Governments need to invest in post-secondary education for a strong recovery
By Brenda Austin-Smith
Universities and colleges employ hundreds of thousands of people, educate and train over two million students annually and drive research that improves the lives of all Canadians. In cities and communities across the country, they are regional economic drivers and social and cultural centres. Our world-class post-secondary education system is critical to our prosperity, underpins our democracy and finds solutions to key challenges, be it COVID or climate change.
All of this is in peril – and not just because of the COVID-19 pandemic.
Public funding for post-secondary education has been stagnant for more than a decade. COVID-19 has brought the system closer to the edge. Strategic investments in universities and colleges must be made now to ensure a strong economic recovery and a more resilient future for Canadians.
COVID-19 has strained resources and reduced revenues, especially from international student fees. For decades, in the absence of sustainable government funding, students and their families have been asked to pay more. Private sources of funding now make up over half of university revenues, up from just 20 per cent when the parents of students may have once been on campus.
Since the last recession in 2008, provincial government spending in the sector has decreased by one per cent in real terms. Meanwhile, student enrolment has grown by more than 20 per cent over the same time and income from tuition by nearly 70 per cent. With every second university student taking on an average of $28,000 of debt to get an education, reliance on student fees to solve the funding crisis simply isn’t sustainable.
There are three areas that need immediate action from the federal government to put post-secondary education on stable footing and improve quality, affordability and accessibility.
First, we need a national strategy for post-secondary education with goals to tackle education inequality, enhance affordability and strengthen research capacity. The last time the federal government increased the base funding to the provinces and territories for post-secondary education was in 2008 under Stephen Harper and this came with no plan of action to address key challenges.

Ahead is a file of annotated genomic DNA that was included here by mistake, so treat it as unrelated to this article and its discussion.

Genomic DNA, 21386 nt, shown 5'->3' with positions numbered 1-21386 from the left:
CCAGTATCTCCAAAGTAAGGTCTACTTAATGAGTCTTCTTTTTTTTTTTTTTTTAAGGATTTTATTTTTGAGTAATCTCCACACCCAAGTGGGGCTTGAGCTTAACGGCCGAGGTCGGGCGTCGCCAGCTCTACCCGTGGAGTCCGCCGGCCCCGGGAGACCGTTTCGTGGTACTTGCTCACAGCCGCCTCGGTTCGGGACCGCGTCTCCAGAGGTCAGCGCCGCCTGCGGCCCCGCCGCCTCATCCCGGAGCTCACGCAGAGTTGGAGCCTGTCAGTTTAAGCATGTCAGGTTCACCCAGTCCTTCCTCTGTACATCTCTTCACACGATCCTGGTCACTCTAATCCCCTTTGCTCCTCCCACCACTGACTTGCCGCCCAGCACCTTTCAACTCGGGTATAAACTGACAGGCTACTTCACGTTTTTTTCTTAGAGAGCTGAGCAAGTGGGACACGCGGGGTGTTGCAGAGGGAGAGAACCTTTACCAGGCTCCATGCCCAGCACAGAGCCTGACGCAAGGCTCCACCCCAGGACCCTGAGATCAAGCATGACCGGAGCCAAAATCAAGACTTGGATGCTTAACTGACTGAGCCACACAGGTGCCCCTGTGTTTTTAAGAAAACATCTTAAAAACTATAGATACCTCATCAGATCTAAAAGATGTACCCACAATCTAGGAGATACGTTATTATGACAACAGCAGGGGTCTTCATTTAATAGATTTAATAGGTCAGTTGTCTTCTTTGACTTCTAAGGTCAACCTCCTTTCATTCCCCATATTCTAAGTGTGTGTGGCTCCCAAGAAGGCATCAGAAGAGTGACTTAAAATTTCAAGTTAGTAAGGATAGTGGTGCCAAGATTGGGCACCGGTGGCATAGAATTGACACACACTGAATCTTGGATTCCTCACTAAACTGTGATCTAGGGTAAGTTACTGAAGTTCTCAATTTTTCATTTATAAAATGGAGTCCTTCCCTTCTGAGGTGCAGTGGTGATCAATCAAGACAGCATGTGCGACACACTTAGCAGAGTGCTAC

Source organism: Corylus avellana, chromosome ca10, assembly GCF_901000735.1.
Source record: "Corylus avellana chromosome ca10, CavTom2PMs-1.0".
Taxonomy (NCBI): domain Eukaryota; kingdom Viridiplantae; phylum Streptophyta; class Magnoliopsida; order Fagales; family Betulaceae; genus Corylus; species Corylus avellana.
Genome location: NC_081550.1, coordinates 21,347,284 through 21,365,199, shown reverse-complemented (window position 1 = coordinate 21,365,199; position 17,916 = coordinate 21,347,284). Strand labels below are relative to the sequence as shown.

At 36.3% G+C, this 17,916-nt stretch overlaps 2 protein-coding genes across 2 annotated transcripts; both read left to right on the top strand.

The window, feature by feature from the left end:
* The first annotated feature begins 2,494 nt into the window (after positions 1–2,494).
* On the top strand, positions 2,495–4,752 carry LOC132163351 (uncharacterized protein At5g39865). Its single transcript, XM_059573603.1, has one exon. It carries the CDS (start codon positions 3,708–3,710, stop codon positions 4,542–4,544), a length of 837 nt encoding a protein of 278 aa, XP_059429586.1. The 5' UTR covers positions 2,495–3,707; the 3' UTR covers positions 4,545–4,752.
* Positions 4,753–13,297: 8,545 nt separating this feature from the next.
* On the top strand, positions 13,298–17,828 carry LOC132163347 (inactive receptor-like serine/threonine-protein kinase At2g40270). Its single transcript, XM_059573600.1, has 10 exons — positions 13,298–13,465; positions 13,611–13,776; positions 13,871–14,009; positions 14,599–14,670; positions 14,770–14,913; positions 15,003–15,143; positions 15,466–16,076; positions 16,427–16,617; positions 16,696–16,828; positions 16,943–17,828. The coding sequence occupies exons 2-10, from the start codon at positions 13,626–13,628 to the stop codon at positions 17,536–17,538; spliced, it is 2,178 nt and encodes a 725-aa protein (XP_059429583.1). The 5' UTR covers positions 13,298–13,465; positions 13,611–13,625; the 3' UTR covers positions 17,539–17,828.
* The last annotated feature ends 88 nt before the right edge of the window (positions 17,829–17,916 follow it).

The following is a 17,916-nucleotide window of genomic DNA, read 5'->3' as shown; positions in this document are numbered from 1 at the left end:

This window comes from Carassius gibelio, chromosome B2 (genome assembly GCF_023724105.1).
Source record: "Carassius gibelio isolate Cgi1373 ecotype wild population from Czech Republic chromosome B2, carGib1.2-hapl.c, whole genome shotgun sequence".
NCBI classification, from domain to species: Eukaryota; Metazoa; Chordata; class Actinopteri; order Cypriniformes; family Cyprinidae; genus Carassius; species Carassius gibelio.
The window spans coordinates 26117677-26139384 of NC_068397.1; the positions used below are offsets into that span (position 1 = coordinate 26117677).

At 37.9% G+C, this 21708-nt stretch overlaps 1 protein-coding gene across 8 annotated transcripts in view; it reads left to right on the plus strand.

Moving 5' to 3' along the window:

Secondly, we need to accelerate research through enhanced investments in fundamental research. The government’s own Advisory Panel recommended funding levels 40 per cent higher than what we are investing today to keep Canada competitive.
The pandemic has also put much research on hold. In a survey of Canadian Association of University Teachers (CAUT) members, two out of three have seen their research stop or stall as a result of the pandemic. This hiatus in research will have a significant downstream impact on the innovation and knowledge that supports Canada’s economy.
Finally, we need to secure opportunities for youth and the unemployed by decreasing upfront costs and moving to a free tuition model for low and middle-class Canadians. The government’s temporary doubling of the Canada Student Grant this year will help students cover costs this term, however it is still less than the average tuition.
It is also an unsustainable approach.
While we have seen increases in student financial assistance, we have also seen increases in tuition. As some provincial officials half-joke, the best way to leverage federal funding for post-secondary education is to raise tuition, as this will increase demands for federally-funded student financial assistance.
Some of the necessary changes to the funding model for post-secondary education could be met by redirecting the $900 million in unused federal funding from the failed Canada Student Service Grant program. The government could also repurpose the Canada Training Benefit to ensure that Canadians have more meaningful and timely access to educational opportunities.
There are many public services and sectors that need strengthening to get us out of the current crisis and be better for it. Post-secondary education is an essential foundation for social cohesion, innovation, science and economic success in Canada and must not be taken for granted. We cannot let it languish now, when it is so critical to the well-being of our country.
Brenda Austin-Smith is a film studies professor and head of the English, theatre, film & media department at the University of Manitoba. She is also President of the Canadian Association of University Teachers, which represents 72,000 academic staff at universities and colleges across the country.
First published in the Toronto Star